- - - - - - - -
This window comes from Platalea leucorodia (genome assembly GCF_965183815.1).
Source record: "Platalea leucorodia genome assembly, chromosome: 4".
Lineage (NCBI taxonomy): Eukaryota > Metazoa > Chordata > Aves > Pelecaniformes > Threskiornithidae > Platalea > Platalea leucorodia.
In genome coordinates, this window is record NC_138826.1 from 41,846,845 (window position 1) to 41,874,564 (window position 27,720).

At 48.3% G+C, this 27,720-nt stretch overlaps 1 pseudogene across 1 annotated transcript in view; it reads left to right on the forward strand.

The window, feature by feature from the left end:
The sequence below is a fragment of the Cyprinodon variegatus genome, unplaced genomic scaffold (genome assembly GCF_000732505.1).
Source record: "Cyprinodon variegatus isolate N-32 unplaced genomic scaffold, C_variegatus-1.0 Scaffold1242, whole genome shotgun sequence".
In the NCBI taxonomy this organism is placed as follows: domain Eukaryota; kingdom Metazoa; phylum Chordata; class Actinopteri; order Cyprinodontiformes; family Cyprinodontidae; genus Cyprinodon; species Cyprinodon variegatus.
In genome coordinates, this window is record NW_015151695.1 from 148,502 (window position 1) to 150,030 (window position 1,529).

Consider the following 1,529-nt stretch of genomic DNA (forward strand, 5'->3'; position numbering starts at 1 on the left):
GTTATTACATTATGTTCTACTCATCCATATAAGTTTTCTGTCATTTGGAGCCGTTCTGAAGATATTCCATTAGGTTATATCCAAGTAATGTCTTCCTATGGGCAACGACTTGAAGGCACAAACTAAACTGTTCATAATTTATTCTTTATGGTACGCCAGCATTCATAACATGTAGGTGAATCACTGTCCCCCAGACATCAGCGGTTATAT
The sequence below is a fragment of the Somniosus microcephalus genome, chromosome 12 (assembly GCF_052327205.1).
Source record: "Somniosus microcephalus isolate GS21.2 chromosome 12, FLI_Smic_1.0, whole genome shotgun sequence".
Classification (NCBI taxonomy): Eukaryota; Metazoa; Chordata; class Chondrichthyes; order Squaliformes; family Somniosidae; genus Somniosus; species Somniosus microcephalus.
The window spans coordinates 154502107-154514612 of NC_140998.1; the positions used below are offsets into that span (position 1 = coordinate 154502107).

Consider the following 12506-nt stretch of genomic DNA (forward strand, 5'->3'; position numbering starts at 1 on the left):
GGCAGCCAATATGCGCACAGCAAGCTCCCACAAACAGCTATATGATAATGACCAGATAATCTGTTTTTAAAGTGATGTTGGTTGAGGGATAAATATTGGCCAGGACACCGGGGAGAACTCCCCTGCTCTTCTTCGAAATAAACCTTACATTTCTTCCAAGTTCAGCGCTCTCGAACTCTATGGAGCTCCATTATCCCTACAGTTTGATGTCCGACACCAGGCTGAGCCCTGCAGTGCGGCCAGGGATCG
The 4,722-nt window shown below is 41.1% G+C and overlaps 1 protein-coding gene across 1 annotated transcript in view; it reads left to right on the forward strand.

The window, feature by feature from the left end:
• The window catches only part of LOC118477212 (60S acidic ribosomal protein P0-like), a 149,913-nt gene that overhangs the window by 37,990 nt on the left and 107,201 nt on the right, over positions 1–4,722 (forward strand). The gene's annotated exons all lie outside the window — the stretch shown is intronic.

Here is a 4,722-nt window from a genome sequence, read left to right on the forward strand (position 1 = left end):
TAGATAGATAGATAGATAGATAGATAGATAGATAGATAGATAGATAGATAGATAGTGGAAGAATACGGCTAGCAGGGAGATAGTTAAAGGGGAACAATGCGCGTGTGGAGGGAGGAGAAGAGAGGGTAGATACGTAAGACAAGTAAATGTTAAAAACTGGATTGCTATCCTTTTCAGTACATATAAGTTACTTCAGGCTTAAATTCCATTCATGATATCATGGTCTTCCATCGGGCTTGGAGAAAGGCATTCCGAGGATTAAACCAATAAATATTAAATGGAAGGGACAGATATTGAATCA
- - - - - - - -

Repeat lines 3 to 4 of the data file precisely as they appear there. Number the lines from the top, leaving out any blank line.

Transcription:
Lineage (NCBI taxonomy): Eukaryota > Metazoa > Chordata > Aves > Pelecaniformes > Threskiornithidae > Platalea > Platalea leucorodia.
In genome coordinates, this window is record NC_138826.1 from 41,846,845 (window position 1) to 41,874,564 (window position 27,720).